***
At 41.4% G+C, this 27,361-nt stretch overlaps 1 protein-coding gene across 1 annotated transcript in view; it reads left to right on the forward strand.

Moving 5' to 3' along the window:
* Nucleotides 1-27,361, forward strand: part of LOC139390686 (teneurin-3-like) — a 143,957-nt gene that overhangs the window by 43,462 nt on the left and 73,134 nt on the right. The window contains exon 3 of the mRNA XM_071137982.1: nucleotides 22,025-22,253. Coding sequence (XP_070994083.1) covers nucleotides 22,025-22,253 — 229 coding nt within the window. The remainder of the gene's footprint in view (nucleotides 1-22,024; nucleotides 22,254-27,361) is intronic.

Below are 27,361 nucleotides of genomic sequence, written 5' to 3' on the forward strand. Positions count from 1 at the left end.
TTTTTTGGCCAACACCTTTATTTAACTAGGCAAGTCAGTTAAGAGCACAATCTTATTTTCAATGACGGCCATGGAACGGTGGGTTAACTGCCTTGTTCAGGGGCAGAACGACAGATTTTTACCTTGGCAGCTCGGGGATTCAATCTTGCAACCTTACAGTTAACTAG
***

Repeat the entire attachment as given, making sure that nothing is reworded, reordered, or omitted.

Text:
At 41.4% G+C, this 27,361-nt stretch overlaps 1 protein-coding gene across 1 annotated transcript in view; it reads left to right on the forward strand.

Moving 5' to 3' along the window:
* Nucleotides 1-27,361, forward strand: part of LOC139390686 (teneurin-3-like) — a 143,957-nt gene that overhangs the window by 43,462 nt on the left and 73,134 nt on the right. The window contains exon 3 of the mRNA XM_071137982.1: nucleotides 22,025-22,253. Coding sequence (XP_070994083.1) covers nucleotides 22,025-22,253 — 229 coding nt within the window. The remainder of the gene's footprint in view (nucleotides 1-22,024; nucleotides 22,254-27,361) is intronic.

Below are 27,361 nucleotides of genomic sequence, written 5' to 3' on the forward strand. Positions count from 1 at the left end.
TTTTTTGGCCAACACCTTTATTTAACTAGGCAAGTCAGTTAAGAGCACAATCTTATTTTCAATGACGGCCATGGAACGGTGGGTTAACTGCCTTGTTCAGGGGCAGAACGACAGATTTTTACCTTGGCAGCTCGGGGATTCAATCTTGCAACCTTACAGTTAACTAG